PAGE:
I just had the opportunity to photograph some remarkable animals. Kaimanawa wild horses can polarise people. They made me think.
I was a professional conservation manager before I was a professional photographer. I am well aware of the issues with these introduced animals living in an environment of high conservation values, such as these horses. This issue touched me years ago as minute taker for one of the advisory meetings on mustering the horses back in the 1990’s when scientists and managers nutted out the operational plan to manage their numbers. I’ve also studied zoology, and animal behaviour is a huge interest area given my photography. I’ve never gone out of my way for horses, and really haven’t had much to do with them.
Why am I explaining you this? Well, my recent experience was a surprise. I discovered a spirited animal with interesting behavioural traits I hadn’t expected. The horse, domesticed by man over thousands of years, again returning to a wild state & rebuilding its wild traits. I discovered a huge difference between domesticated horses, and those that run free.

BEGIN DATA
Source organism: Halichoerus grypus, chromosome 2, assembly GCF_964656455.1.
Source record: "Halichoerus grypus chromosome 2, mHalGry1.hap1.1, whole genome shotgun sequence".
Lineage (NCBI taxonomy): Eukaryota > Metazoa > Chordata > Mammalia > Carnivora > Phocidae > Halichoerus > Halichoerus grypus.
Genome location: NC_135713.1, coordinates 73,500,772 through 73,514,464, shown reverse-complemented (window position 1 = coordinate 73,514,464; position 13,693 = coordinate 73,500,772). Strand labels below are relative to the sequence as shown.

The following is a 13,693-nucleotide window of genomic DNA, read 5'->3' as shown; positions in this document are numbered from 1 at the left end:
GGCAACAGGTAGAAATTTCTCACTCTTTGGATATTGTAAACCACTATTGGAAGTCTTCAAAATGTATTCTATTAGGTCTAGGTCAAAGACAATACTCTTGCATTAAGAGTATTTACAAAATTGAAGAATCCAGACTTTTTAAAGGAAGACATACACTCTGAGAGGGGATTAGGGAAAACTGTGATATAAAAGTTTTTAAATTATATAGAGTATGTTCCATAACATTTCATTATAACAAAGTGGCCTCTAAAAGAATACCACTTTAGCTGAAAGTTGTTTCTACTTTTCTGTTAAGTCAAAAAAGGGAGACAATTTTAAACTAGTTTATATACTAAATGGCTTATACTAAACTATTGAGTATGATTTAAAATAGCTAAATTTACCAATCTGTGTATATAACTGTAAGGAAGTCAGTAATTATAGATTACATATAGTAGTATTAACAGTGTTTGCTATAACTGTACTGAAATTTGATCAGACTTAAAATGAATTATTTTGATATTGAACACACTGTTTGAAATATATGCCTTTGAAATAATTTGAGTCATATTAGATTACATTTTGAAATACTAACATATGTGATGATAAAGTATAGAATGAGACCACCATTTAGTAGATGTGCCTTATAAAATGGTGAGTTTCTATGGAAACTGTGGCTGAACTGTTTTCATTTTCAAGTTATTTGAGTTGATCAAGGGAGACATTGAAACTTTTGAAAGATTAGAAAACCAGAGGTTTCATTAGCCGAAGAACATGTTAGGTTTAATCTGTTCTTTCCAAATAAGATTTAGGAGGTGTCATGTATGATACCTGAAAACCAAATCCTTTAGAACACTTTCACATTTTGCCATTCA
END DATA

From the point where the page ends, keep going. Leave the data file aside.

The word ‘broken in’ refers to spirit I feel. I saw colts and stallions galloping kilometres across open tussock to challenge each other, and then race back. I saw stallions protecting their herd, and a mare cautiously introducing her new foal to her herd. I saw piles of horse poo stacked high as a territory or social marking. But, beyond all I saw spirit. Of course, I’m in two minds – I’m into conservation, but I can also see the other side of the argument to retain some of these animals; to have a wild animal running free – for their spirit but also ours as humans. A quandary alright; one that touches on our conservation ethic, but also strums spirited chords deep within our psyche. Both have value.
I went to photograph horses. I found a lot more.
I’m pleased to make my favourite image from the day available as a high quality canvas print. He’s really fired up and full of himself, and the flowing mane and glare in his eyes says it all.
Thank you to Peter Cosgrove for his generous gift of time and hospitality to make this trip possible. What is your view about these animals?